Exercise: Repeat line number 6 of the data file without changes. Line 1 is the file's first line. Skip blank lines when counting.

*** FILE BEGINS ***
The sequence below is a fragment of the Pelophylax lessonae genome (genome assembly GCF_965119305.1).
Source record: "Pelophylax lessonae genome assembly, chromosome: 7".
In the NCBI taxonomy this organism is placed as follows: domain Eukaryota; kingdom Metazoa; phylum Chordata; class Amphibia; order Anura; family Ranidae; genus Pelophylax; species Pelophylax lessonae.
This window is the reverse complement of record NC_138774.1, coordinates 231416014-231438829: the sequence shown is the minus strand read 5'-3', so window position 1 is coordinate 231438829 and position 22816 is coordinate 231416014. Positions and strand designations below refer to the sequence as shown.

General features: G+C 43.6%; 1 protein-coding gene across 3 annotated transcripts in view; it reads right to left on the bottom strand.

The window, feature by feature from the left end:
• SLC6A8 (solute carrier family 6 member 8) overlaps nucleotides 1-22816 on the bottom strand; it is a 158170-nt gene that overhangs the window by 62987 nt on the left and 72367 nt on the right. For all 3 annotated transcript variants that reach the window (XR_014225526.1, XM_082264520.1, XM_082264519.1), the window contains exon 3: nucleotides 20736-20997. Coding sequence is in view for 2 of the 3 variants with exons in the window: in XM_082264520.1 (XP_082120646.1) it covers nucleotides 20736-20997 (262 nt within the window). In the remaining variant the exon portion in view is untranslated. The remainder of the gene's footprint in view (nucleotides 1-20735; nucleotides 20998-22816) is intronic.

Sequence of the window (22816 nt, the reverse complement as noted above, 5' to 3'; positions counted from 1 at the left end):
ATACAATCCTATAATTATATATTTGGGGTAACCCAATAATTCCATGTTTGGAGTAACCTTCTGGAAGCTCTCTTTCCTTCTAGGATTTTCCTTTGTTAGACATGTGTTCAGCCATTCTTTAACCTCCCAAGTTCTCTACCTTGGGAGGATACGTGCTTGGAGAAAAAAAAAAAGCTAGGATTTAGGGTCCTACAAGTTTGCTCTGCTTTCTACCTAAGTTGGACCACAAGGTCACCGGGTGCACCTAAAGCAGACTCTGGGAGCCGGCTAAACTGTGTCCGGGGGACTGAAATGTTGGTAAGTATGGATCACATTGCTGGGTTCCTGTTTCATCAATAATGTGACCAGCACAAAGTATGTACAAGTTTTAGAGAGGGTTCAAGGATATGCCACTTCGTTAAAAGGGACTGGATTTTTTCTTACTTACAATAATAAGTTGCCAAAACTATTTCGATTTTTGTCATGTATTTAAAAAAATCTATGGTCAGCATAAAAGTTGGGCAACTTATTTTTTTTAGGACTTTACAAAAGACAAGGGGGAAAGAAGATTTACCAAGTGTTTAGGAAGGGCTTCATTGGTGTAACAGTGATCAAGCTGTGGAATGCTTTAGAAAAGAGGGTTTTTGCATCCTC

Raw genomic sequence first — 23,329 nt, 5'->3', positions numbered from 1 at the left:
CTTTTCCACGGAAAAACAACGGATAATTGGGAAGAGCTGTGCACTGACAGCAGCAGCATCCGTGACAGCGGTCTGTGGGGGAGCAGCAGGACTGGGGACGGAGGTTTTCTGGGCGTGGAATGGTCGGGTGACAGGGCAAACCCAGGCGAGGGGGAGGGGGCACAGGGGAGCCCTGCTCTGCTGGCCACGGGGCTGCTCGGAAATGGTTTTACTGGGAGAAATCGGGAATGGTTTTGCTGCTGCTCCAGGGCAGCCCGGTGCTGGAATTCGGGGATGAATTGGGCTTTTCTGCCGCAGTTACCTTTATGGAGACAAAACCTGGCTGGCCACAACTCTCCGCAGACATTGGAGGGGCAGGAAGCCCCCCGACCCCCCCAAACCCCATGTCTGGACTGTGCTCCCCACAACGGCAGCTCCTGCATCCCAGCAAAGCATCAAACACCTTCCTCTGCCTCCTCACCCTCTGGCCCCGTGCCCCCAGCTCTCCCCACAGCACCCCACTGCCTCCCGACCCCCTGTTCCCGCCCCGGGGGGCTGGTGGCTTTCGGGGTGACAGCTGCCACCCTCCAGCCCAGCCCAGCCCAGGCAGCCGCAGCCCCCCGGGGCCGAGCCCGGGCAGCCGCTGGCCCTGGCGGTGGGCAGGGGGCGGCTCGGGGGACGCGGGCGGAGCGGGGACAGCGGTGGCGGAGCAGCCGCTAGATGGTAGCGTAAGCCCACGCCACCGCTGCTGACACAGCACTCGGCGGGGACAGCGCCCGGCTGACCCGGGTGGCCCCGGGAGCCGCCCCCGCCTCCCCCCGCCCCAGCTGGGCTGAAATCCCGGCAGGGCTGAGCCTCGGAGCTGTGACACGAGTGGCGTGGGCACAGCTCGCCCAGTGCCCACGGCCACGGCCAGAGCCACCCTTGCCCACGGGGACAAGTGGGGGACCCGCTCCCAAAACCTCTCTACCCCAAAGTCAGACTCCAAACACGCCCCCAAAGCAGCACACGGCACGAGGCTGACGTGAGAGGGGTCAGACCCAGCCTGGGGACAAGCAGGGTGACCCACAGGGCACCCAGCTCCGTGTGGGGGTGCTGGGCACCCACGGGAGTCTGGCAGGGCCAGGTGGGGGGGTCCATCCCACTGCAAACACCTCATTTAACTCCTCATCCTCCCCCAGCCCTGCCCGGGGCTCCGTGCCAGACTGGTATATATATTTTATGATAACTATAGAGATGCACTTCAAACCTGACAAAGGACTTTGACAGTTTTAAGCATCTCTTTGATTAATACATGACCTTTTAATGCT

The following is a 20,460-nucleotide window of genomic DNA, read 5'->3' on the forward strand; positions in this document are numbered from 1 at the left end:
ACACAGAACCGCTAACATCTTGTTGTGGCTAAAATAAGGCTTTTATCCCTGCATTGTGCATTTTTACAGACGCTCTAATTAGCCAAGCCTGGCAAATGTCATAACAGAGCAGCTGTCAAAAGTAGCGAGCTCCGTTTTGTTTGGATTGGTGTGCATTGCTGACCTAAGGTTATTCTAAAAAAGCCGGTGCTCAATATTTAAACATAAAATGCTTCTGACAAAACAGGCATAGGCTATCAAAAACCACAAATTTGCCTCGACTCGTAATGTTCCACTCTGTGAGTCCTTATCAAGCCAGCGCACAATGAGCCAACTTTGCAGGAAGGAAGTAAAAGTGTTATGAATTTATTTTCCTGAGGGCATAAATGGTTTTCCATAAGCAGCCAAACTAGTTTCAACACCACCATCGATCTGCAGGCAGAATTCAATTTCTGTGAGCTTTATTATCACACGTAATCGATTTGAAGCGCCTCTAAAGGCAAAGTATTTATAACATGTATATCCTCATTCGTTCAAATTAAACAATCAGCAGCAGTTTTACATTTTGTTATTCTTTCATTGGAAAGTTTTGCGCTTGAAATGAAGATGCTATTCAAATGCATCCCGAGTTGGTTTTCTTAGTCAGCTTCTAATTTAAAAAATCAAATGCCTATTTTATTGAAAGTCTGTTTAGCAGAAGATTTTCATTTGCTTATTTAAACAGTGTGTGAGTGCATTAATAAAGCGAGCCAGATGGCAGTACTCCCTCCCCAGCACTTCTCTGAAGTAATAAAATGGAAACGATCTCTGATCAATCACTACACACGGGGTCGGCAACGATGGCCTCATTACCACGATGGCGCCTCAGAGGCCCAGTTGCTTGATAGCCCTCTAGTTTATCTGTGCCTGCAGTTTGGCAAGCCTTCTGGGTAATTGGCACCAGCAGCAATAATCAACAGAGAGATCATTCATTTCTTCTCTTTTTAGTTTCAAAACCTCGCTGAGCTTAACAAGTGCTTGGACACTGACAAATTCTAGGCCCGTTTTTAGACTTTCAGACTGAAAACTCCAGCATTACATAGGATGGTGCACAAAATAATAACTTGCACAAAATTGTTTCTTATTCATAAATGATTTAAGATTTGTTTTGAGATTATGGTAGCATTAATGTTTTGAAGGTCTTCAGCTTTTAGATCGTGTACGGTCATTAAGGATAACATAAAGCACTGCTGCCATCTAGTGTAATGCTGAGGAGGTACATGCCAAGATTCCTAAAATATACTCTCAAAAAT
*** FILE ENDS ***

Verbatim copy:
The window, feature by feature from the left end: